In a still image from surveillance camera footage taken Oct. 2, 2018, and published Thursday, Oct. 18, 2018, by the pro-government Turkish newspaper Sabah, a man previously seen with Saudi Crown Prince Mohammed bin Salman’s entourage during an April trip to the U.S. walks toward the Saudi Consulate in Istanbul just before writer Jamal Khashoggi disappeared there. (Sabah via AP )

Man linked to Saudi prince at consulate when writer vanished

Saudi Arabia, which initially called the allegations “baseless,” has not responded to repeated requests for comment from The Associated Press over recent days.

A man who previously travelled with Saudi Crown Prince Mohammed bin Salman’s entourage to the United States entered the Saudi Consulate in Istanbul just before writer Jamal Khashoggi vanished there, according to images published Thursday by a pro-government Turkish newspaper.

The Sabah newspaper’s report showed the man also later outside the Saudi consul general’s home, checking out of a Turkish hotel as a large suitcase stood by his side, and leaving Turkey on Oct. 2.

The report came as Turkish crime-scene investigators finished an overnight search of both the consul general’s residence and a second search of the consulate itself amid Ankara’s fears that Saudi authorities had Khashoggi killed and dismembered inside the diplomatic mission in Istanbul.

Saudi Arabia, which initially called the allegations “baseless,” has not responded to repeated requests for comment from The Associated Press over recent days, including on Thursday.

The Sabah report showed the man walking past police barricades at the consulate at 9:55 a.m. with several men trailing behind him. Khashoggi arrived at the consulate several hours later at 1:14 p.m., then disappeared while his fiancée waited outside for him.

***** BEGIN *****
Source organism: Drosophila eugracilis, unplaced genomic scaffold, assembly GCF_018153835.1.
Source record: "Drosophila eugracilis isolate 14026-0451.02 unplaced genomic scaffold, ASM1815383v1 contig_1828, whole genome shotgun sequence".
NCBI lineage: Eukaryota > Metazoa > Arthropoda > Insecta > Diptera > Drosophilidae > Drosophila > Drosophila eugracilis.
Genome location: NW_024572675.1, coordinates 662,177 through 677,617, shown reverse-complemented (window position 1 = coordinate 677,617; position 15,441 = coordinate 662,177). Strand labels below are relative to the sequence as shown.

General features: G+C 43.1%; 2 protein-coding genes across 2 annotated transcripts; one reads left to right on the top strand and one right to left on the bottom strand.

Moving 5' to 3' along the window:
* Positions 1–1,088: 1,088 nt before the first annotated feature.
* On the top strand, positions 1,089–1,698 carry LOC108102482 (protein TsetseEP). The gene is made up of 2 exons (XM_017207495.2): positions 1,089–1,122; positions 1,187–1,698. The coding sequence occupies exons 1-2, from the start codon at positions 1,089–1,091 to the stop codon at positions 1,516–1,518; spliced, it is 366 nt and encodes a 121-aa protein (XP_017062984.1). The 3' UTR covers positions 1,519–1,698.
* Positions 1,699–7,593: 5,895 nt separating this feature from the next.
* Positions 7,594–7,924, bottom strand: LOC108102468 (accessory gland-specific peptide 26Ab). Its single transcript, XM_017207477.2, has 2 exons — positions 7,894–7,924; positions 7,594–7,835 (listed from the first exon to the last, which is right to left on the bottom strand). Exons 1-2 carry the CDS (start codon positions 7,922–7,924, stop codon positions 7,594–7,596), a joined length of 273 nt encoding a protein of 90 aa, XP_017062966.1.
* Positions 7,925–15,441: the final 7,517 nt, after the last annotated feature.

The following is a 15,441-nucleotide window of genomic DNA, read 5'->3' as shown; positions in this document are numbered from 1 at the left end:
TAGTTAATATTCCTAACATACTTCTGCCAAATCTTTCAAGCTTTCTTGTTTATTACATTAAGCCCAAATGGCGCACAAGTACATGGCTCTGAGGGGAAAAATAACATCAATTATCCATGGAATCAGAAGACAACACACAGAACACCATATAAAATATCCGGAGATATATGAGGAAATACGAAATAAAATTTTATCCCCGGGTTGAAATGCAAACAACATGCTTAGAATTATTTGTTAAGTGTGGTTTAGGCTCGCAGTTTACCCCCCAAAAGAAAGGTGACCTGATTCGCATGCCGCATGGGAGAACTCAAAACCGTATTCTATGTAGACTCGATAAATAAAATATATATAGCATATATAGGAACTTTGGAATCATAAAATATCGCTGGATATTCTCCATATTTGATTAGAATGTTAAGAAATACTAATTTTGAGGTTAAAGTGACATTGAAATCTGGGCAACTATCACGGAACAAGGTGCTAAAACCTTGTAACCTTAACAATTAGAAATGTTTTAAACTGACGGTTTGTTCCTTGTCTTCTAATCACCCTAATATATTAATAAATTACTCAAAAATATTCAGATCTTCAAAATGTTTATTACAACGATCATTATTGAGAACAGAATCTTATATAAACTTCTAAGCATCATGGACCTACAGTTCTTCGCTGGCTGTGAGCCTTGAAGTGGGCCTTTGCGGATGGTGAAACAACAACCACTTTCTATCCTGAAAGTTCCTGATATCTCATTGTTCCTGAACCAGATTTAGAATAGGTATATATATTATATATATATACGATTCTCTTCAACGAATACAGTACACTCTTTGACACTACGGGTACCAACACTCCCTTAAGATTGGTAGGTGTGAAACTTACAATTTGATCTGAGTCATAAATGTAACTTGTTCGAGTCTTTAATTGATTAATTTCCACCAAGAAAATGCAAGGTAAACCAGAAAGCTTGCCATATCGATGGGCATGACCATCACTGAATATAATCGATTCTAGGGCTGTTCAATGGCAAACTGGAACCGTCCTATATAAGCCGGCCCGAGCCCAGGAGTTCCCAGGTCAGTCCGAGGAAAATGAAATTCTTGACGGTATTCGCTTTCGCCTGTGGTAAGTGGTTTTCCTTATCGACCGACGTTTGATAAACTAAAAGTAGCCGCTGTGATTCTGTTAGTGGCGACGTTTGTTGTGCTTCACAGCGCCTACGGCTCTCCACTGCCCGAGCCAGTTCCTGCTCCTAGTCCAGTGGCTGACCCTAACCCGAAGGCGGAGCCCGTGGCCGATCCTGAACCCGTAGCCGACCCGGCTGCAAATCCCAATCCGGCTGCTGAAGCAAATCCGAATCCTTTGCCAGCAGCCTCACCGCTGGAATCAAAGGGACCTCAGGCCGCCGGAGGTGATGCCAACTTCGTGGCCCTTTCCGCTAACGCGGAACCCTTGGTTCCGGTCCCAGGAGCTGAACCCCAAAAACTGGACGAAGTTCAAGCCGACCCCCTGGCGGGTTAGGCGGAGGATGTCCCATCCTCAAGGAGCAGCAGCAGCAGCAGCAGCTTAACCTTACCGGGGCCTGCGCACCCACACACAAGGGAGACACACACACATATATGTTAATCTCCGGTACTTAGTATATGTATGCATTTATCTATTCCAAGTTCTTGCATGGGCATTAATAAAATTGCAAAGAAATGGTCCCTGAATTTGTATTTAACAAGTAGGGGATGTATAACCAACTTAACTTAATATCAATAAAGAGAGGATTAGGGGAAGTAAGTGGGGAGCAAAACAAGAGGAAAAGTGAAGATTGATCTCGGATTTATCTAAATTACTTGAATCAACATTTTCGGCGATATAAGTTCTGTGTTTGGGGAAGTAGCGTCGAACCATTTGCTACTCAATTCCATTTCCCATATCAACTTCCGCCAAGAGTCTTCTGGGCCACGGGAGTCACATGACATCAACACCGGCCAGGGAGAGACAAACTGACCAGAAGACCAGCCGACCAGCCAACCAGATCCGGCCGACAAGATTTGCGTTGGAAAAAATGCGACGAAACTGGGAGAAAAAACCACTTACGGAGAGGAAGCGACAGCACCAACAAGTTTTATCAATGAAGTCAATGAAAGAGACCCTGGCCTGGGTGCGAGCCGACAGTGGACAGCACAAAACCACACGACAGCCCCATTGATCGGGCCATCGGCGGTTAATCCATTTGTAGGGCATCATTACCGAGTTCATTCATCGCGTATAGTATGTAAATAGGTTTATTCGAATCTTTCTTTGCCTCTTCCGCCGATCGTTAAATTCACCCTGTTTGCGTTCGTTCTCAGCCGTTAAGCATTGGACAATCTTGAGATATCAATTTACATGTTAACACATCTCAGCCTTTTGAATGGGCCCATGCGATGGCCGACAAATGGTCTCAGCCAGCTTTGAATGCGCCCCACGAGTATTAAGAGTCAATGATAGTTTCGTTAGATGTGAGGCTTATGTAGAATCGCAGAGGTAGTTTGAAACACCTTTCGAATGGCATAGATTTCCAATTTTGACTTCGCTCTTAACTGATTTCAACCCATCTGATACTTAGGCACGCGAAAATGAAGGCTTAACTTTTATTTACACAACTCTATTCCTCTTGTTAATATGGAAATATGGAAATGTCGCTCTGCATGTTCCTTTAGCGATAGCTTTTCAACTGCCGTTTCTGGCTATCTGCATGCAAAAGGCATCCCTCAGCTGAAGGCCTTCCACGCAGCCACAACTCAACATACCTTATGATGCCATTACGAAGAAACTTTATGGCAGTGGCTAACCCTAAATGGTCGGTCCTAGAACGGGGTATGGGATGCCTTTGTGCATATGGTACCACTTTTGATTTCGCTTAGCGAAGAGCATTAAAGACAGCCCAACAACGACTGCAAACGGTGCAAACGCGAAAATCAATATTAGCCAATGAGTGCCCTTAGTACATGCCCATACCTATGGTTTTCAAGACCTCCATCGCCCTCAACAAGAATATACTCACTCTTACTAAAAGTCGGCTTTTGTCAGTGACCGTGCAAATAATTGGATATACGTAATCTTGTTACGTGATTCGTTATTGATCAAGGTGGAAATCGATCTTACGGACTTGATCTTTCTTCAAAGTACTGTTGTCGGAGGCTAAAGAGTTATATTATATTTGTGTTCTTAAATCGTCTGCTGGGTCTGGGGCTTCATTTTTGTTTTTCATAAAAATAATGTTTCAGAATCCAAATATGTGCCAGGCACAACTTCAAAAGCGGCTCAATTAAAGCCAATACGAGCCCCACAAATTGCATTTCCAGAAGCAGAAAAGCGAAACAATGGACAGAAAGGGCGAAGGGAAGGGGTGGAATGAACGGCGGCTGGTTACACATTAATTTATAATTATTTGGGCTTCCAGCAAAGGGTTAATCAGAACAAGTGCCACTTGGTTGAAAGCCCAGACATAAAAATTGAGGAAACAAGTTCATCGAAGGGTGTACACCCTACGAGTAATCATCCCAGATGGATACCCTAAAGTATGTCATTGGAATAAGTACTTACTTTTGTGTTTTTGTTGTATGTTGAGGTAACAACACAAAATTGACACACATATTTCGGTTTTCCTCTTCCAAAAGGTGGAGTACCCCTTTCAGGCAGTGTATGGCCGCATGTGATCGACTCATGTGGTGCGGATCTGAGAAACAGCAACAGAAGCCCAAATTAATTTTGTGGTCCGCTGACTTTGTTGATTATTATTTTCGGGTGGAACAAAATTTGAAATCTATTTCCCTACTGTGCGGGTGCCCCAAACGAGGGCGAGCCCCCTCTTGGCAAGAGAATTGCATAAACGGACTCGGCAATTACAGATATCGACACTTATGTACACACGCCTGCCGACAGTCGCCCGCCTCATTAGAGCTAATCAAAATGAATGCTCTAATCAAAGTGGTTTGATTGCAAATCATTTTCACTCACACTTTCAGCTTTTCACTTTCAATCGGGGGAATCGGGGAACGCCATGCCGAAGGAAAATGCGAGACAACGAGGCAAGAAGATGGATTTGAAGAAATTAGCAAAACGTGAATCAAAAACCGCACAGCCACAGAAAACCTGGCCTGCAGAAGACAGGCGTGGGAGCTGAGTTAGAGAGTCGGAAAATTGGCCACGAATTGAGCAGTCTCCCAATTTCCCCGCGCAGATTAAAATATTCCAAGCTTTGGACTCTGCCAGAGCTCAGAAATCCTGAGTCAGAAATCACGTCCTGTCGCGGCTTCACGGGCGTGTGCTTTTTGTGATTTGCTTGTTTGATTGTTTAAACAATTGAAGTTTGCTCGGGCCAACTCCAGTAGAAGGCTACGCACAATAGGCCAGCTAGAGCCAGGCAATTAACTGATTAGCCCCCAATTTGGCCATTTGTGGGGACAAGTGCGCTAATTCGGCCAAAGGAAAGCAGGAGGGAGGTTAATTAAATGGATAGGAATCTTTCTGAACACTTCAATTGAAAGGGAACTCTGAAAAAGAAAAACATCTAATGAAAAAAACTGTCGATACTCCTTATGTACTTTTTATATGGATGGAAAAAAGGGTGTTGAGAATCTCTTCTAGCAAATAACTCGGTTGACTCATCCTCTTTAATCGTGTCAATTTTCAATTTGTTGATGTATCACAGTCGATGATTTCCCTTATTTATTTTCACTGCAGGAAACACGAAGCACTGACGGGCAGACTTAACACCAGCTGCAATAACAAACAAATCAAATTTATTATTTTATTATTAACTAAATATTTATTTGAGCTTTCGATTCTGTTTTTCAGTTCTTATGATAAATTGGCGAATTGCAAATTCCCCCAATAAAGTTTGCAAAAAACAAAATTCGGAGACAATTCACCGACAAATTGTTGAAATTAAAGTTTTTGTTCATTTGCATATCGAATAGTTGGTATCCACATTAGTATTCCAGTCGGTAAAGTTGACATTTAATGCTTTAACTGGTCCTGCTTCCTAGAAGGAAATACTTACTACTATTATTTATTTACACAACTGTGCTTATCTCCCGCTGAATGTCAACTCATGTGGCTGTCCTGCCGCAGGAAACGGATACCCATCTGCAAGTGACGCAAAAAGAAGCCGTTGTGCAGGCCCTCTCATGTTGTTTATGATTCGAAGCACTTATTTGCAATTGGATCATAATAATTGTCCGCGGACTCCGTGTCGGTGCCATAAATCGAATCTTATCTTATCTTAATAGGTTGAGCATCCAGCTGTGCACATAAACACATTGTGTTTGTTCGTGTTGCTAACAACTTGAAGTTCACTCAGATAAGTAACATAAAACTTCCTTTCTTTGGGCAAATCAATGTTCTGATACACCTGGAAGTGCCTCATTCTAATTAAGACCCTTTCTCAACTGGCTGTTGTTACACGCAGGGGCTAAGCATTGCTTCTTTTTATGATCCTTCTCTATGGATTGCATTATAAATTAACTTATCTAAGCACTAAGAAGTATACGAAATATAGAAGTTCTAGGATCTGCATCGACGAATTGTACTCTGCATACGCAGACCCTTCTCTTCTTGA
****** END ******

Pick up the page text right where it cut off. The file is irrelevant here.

A report Wednesday by the pro-government newspaper Yeni Safak, citing what it described as an audio recording of Khashoggi’s slaying, said a Saudi team immediately accosted the 60-year-old journalist after he entered the consulate, cutting off his fingers and later decapitating him.

Previously leaked surveillance footage showed consular vehicles moving from the consulate to the consul general’s official residence, some 2 kilometres (1.2 miles) away, a little under two hours after Khashoggi walked inside. The Sabah newspaper showed an image of the man at 4:53 p.m. at the consul’s home, then at 5:15 p.m. checking out of a hotel. He later cleared airport security at 5:58 p.m.

Security services in Turkey have used pro-government media to leak details of Khashoggi’s case, adding to the pressure on the kingdom.

Related: Trump: Saudi king ‘firmly denies’ any role in Khashoggi mystery

Related: Joint inspection planned for missing journalist at Saudi Consulate

The AP could not immediately verify the man’s identity, though he’s one of the individuals previously identified by Turkish authorities as being involved in the 15-man Saudi team that targeted Khashoggi.

Images shot by the Houston Chronicle and later distributed by the AP show the same man was in Prince Mohammed’s entourage when he visited a Houston subdivision in April to see rebuilding efforts after Hurricane Harvey. The same man wore lapel pins, including one of the flags of Saudi Arabia and America intertwined, that other bodyguards accompanying Prince Mohammed wore on the trip.

The three-week trip across the U.S. saw Prince Mohammed meet with business leaders and celebrities, including Amazon billionaire Jeff Bezos, who now owns the Post.